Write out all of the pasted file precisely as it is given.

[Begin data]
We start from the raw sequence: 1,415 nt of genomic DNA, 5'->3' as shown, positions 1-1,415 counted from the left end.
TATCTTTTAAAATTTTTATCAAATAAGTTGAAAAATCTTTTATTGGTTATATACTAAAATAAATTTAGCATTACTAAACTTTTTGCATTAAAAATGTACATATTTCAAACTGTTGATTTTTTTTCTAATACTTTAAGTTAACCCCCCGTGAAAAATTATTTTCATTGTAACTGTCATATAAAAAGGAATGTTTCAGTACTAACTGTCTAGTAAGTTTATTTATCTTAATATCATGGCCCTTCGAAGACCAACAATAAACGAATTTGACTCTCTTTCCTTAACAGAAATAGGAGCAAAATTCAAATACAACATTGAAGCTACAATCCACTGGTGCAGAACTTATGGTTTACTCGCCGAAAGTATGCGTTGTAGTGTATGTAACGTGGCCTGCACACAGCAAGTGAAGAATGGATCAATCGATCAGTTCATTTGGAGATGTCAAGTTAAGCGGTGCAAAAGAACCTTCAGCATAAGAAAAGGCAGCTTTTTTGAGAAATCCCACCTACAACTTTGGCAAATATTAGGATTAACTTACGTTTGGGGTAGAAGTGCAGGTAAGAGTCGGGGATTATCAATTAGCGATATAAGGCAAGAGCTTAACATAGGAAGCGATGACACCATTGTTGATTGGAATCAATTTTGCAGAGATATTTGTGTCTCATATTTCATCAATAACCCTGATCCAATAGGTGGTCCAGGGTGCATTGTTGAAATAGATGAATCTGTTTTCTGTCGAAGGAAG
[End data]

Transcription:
We start from the raw sequence: 1,415 nt of genomic DNA, 5'->3' as shown, positions 1-1,415 counted from the left end.
TATCTTTTAAAATTTTTATCAAATAAGTTGAAAAATCTTTTATTGGTTATATACTAAAATAAATTTAGCATTACTAAACTTTTTGCATTAAAAATGTACATATTTCAAACTGTTGATTTTTTTTCTAATACTTTAAGTTAACCCCCCGTGAAAAATTATTTTCATTGTAACTGTCATATAAAAAGGAATGTTTCAGTACTAACTGTCTAGTAAGTTTATTTATCTTAATATCATGGCCCTTCGAAGACCAACAATAAACGAATTTGACTCTCTTTCCTTAACAGAAATAGGAGCAAAATTCAAATACAACATTGAAGCTACAATCCACTGGTGCAGAACTTATGGTTTACTCGCCGAAAGTATGCGTTGTAGTGTATGTAACGTGGCCTGCACACAGCAAGTGAAGAATGGATCAATCGATCAGTTCATTTGGAGATGTCAAGTTAAGCGGTGCAAAAGAACCTTCAGCATAAGAAAAGGCAGCTTTTTTGAGAAATCCCACCTACAACTTTGGCAAATATTAGGATTAACTTACGTTTGGGGTAGAAGTGCAGGTAAGAGTCGGGGATTATCAATTAGCGATATAAGGCAAGAGCTTAACATAGGAAGCGATGACACCATTGTTGATTGGAATCAATTTTGCAGAGATATTTGTGTCTCATATTTCATCAATAACCCTGATCCAATAGGTGGTCCAGGGTGCATTGTTGAAATAGATGAATCTGTTTTCTGTCGAAGGAAG